Discover what makes Nintendo so special in today’s gaming world through Nintendo Inquirer’s N Factor series!
“What do you love about Nintendo? The more I ask myself that question, the more complex my answer gets. I decided to use the term “N factor” to describe my feelings, because while it’s near impossible to define, Nintendo’s best games all have some undeniable and exclusive allure about them. They’re the result of finely tuned ideas and ideals that collectively personify the company behind them.”
The N Factor series:
- N Factor, Part 6: Unity
For as long as Nintendo has been developing games, a significant portion of its focus has always been on multiplayer. Each of its consoles has played host to a solid variety of cooperative and competitive experiences, many of which are among Nintendo’s greatest achievements. These days, despite nearly every game featuring some sort of multiplayer option, gaming feels more like a solitary activity than ever. The majority of game developers have opted to join the online revolution, and very few of them seem willing or capable of recapturing the magic of good, old-fashioned local multiplayer. Thank goodness there’s at least one company out there that still prioritizes the idea of bringing gamers together in both the figurative and literal sense.
As we near the homestretch of the Wii U’s life cycle, a look back at its library of games is a strong reminder of Nintendo’s continued commitment to unity. Sure, this generation has taken more of Nintendo’s characters and franchises online than any other, but never at the expense of their couch appeal. If you take a look at Nintendo’s biggest releases in the past three years, you’ll see that nearly all of them give us some compelling reason to grab a buddy to play with. Super Mario 3D World, Mario Kart 8, Pikmin 3, Yoshi’s Woolly World; each of these titles uniquely justifies passing out a few controllers. Even Super Mario Maker, a game seemingly designed with a single user in mind, offers some of the best pass-and-play in recent memory.
There’s no shortage of great local multiplayer games in Nintendo’s recent (or lifetime) library, but one example stands head and shoulders above the rest: Super Smash Bros. For over 15 years now, this series has best embodied Nintendo’s affinity for bringing people together, the scope of which goes far beyond just buddies on a couch.
That said, let’s not discount buddies on a couch, because that’s where the Smash Bros. series found its groove. Right up there with Goldeneye and Halo, Smash Bros. is one of the original dorm room games. Since its first incarnation on Nintendo 64, this four player, shared screen battle royale has been charming groups of gamers and obliterating hour after hour of free time. Its combination of simple controls, inviting visuals and iconic roster of characters make it the ideal pick up and play game, it practically broadcasts an invitation to anyone in eyeshot. I can’t count the number of nights that one, two, four hours passed me by in the blink of an eye while I laughed, occasionally cried, and smashed with my friends.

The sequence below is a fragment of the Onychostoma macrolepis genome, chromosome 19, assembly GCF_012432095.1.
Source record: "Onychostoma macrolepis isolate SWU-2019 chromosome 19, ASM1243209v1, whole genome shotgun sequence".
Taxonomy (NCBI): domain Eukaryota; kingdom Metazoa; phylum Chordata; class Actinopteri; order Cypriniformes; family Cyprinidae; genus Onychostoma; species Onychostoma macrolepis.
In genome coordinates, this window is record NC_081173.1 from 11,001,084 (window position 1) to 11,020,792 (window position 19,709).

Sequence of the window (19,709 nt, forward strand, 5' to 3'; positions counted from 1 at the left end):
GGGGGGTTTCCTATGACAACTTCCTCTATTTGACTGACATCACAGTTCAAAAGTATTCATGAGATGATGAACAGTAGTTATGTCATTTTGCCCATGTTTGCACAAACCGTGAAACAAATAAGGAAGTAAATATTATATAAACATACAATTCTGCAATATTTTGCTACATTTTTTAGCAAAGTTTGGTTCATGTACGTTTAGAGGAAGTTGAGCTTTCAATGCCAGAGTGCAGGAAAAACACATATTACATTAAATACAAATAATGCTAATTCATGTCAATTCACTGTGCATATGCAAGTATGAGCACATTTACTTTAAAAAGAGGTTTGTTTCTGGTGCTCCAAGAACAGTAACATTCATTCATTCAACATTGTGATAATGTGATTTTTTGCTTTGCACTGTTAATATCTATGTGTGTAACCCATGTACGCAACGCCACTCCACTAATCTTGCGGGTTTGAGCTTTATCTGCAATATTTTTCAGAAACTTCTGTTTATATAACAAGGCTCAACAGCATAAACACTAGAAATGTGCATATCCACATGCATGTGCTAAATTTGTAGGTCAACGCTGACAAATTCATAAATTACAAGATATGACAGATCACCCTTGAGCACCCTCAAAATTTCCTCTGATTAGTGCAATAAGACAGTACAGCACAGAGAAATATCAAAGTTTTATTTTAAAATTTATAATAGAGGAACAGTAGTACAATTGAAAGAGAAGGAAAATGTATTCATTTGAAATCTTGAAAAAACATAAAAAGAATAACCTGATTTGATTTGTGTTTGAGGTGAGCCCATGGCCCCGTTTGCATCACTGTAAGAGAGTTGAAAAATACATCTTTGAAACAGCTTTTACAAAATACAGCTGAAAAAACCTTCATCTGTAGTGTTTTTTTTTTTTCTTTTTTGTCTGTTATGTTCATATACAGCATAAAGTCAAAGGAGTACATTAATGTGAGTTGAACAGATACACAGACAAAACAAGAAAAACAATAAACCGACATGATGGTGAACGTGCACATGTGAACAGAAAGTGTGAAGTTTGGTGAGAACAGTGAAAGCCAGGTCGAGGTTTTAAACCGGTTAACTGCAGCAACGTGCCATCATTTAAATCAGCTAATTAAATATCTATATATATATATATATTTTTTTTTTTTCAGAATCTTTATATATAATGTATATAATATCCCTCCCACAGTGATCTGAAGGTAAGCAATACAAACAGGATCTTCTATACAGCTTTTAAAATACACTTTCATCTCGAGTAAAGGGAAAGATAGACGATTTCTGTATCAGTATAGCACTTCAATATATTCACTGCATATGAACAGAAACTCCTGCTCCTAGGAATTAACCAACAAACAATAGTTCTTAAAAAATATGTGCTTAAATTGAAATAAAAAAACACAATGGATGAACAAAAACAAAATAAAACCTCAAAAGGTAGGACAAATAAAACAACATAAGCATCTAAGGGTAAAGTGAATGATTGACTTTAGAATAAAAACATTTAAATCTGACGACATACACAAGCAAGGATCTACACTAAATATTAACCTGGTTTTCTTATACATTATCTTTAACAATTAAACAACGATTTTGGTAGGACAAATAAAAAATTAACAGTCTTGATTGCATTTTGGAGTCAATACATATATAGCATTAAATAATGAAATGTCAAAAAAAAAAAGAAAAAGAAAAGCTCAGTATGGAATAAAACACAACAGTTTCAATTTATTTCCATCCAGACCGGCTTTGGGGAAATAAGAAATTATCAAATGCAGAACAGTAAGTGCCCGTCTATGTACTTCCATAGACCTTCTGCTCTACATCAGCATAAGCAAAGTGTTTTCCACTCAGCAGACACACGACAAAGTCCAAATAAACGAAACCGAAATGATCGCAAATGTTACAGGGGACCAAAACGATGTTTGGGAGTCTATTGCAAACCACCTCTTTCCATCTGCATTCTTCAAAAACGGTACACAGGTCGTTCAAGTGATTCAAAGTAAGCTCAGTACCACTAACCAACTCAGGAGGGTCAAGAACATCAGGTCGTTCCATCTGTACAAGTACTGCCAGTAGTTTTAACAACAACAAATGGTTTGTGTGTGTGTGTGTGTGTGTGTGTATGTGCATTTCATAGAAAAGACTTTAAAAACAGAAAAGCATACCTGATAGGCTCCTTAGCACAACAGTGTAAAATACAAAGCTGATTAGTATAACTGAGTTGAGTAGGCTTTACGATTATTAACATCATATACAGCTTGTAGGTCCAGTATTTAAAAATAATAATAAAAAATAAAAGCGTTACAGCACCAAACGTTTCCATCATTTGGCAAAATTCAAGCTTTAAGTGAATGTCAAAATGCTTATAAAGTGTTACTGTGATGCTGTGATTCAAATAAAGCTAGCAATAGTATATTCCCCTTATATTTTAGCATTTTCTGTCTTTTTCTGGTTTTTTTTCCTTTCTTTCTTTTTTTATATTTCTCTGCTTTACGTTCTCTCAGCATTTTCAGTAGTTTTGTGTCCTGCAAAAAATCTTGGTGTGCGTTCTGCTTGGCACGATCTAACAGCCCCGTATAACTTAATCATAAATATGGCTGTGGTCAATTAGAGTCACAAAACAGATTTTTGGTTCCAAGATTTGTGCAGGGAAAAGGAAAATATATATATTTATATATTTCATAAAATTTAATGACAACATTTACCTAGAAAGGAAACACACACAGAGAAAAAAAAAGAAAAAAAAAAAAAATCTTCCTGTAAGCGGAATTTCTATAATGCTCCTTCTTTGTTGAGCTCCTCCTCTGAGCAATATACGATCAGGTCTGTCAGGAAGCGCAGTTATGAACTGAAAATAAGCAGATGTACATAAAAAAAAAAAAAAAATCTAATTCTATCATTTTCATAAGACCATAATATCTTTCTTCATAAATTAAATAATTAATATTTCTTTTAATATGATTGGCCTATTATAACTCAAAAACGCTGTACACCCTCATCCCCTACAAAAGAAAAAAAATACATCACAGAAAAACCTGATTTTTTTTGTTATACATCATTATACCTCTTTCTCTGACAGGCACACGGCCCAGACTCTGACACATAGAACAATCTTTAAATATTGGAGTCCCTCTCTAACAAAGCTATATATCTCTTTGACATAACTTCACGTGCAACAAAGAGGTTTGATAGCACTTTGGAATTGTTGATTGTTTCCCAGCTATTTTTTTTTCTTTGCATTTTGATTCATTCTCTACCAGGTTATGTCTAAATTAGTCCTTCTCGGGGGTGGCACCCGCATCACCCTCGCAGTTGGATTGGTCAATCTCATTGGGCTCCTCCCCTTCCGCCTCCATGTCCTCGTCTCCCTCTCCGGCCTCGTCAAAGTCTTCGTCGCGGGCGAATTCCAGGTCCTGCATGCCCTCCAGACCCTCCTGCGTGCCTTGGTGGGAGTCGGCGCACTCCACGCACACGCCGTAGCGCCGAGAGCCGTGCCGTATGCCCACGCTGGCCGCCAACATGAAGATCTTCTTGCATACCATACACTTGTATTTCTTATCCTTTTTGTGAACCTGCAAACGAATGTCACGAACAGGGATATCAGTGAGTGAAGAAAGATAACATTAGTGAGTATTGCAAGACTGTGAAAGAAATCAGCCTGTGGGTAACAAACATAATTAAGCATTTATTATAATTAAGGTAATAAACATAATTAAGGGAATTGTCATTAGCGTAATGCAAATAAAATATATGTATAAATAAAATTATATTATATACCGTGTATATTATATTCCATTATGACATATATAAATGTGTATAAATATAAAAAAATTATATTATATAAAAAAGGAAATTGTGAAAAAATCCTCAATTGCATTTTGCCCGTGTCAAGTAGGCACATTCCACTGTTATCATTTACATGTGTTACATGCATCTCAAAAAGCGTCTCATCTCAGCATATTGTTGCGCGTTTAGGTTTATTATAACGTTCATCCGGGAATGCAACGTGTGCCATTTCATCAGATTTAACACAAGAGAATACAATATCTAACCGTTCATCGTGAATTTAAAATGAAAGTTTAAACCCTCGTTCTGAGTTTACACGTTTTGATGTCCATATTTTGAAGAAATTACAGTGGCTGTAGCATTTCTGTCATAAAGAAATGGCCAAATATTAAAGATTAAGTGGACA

Naturally, a game with this much inclusive, competitive appeal was destined to inspire larger scale gatherings, as well. In the early days of Smash, small, informal tournaments were held in dorms, basements, and mom and pop game shops. Despite the simple controls, players were constantly finding effective new techniques. The simple act of getting together to explore a shared interest is what began to fuel a more serious approach to Smash play, and is ultimately what lead to the bigger events that would follow. Smash Bros. eventually found a place among its more serious brethren, like Street Fighter and Marvel Vs. Capcom, at Evo, the world’s largest fighting game event. These days, wherever there’s a convention where people unite to celebrate video games, you can almost bet someone will have organized a Smash Bros. competition as a part of it.
As cool as it is to see the Smash Bros. series receive the broad recognition that it does at these gatherings, Nintendo still does it best. Leading into E3 in 2014, a few months before Super Smash Bros. for 3DS and Wii U launched, Nintendo hosted the Super Smash Bros. Invitational in Los Angeles. This formal tournament showcased some of the most renowned players and announcers in the competitive Smash Bros. scene. To be perfectly honest, a lot of the high-level play and nuanced maneuvers went way over my head as a more casual player, but there’s a reason I kept watching. Seeing a massive, crowded auditorium of fans gathered in one place to celebrate their love for this franchise and Nintendo’s characters was simply sublime. The cheers and gasps didn’t let up once for the duration of this nearly three hour event.
I sincerely hope that the online renaissance never changes Nintendo’s personable approach to multiplayer. We have plenty of options when it comes to sitting alone in front of our televisions and yelling into a microphone at someone across the country (or world). But sitting with friends, sharing a screen, and laughing uncontrollably as Peach sends Bowser flying with a well-timed smash from her frying pan will absolutely never get old.
Credit for the Super Smash Bros. Invitational image goes to Next Level Gaming Online.Leave a Comment